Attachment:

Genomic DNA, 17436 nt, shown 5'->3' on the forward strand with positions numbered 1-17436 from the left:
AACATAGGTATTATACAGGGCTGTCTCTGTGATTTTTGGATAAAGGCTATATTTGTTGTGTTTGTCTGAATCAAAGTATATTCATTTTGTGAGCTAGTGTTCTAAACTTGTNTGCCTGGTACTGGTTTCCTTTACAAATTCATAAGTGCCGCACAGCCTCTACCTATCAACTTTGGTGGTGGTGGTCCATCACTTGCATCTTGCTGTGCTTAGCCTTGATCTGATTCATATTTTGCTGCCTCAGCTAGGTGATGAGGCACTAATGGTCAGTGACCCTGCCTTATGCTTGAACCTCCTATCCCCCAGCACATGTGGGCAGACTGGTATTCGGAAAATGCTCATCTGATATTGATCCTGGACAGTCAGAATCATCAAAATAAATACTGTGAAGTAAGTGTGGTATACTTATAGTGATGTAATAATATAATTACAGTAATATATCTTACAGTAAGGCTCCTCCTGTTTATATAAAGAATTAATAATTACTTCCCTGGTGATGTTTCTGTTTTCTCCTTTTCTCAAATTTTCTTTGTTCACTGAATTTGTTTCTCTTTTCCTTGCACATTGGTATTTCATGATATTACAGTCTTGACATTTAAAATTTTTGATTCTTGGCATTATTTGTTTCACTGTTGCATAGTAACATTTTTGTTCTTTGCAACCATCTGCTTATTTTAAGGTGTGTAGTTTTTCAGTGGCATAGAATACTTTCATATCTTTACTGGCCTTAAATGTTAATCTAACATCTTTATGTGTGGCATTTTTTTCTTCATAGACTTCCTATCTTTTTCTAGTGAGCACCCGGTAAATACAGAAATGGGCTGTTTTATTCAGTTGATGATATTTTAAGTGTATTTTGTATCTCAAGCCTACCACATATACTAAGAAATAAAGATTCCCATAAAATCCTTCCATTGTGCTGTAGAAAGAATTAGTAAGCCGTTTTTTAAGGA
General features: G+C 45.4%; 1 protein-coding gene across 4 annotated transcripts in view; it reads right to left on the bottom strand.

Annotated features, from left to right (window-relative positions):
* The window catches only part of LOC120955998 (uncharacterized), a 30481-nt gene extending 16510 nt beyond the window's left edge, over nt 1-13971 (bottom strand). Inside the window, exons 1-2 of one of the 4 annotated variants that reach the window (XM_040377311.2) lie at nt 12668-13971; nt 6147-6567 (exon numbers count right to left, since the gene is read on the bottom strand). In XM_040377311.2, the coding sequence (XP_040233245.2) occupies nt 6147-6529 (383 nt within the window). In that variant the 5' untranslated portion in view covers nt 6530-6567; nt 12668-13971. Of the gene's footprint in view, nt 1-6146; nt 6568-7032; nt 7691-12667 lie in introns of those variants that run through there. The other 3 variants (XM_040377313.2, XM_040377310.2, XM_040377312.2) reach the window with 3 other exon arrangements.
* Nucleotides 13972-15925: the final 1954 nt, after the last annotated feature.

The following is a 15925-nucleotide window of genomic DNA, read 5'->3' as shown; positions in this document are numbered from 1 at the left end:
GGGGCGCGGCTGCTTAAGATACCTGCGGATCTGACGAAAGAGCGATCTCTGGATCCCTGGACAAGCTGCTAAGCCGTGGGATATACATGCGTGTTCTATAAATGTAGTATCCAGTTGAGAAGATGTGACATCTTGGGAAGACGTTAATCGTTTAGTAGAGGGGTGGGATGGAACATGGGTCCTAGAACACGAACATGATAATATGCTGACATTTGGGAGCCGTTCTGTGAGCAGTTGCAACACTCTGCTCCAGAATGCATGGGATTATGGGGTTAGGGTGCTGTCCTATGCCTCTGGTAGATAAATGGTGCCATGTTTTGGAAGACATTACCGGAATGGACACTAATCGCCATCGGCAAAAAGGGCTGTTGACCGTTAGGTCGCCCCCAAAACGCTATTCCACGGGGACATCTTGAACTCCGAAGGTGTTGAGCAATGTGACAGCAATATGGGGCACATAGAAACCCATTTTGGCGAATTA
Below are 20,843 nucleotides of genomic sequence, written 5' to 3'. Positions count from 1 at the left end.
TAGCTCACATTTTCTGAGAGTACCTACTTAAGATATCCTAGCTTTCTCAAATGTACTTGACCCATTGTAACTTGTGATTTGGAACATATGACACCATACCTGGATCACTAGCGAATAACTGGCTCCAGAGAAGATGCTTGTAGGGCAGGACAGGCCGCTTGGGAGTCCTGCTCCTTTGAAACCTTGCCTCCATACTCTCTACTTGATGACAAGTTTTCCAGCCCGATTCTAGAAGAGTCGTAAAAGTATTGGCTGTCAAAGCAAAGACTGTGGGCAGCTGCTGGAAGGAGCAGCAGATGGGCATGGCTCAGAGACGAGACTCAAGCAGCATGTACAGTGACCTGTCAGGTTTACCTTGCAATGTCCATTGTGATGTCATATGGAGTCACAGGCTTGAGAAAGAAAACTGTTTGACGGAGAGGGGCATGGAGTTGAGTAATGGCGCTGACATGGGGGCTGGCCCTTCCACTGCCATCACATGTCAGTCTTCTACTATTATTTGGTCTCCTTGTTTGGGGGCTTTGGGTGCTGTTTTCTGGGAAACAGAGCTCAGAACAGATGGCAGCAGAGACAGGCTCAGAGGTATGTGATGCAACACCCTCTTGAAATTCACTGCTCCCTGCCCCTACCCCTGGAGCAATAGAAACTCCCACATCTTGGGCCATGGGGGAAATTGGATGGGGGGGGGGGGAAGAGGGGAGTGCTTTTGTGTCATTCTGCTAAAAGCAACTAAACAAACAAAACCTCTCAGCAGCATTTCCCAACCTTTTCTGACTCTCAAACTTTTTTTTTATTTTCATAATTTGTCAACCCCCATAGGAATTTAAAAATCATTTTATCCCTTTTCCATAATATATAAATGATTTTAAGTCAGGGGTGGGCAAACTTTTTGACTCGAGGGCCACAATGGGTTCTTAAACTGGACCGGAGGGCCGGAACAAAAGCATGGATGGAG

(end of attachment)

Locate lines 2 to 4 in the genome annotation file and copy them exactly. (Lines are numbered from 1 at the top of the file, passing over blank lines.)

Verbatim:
AACATAGGTATTATACAGGGCTGTCTCTGTGATTTTTGGATAAAGGCTATATTTGTTGTGTTTGTCTGAATCAAAGTATATTCATTTTGTGAGCTAGTGTTCTAAACTTGTNTGCCTGGTACTGGTTTCCTTTACAAATTCATAAGTGCCGCACAGCCTCTACCTATCAACTTTGGTGGTGGTGGTCCATCACTTGCATCTTGCTGTGCTTAGCCTTGATCTGATTCATATTTTGCTGCCTCAGCTAGGTGATGAGGCACTAATGGTCAGTGACCCTGCCTTATGCTTGAACCTCCTATCCCCCAGCACATGTGGGCAGACTGGTATTCGGAAAATGCTCATCTGATATTGATCCTGGACAGTCAGAATCATCAAAATAAATACTGTGAAGTAAGTGTGGTATACTTATAGTGATGTAATAATATAATTACAGTAATATATCTTACAGTAAGGCTCCTCCTGTTTATATAAAGAATTAATAATTACTTCCCTGGTGATGTTTCTGTTTTCTCCTTTTCTCAAATTTTCTTTGTTCACTGAATTTGTTTCTCTTTTCCTTGCACATTGGTATTTCATGATATTACAGTCTTGACATTTAAAATTTTTGATTCTTGGCATTATTTGTTTCACTGTTGCATAGTAACATTTTTGTTCTTTGCAACCATCTGCTTATTTTAAGGTGTGTAGTTTTTCAGTGGCATAGAATACTTTCATATCTTTACTGGCCTTAAATGTTAATCTAACATCTTTATGTGTGGCATTTTTTTCTTCATAGACTTCCTATCTTTTTCTAGTGAGCACCCGGTAAATACAGAAATGGGCTGTTTTATTCAGTTGATGATATTTTAAGTGTATTTTGTATCTCAAGCCTACCACATATACTAAGAAATAAAGATTCCCATAAAATCCTTCCATTGTGCTGTAGAAAGAATTAGTAAGCCGTTTTTTAAGGA
General features: G+C 45.4%; 1 protein-coding gene across 4 annotated transcripts in view; it reads right to left on the bottom strand.

Annotated features, from left to right (window-relative positions):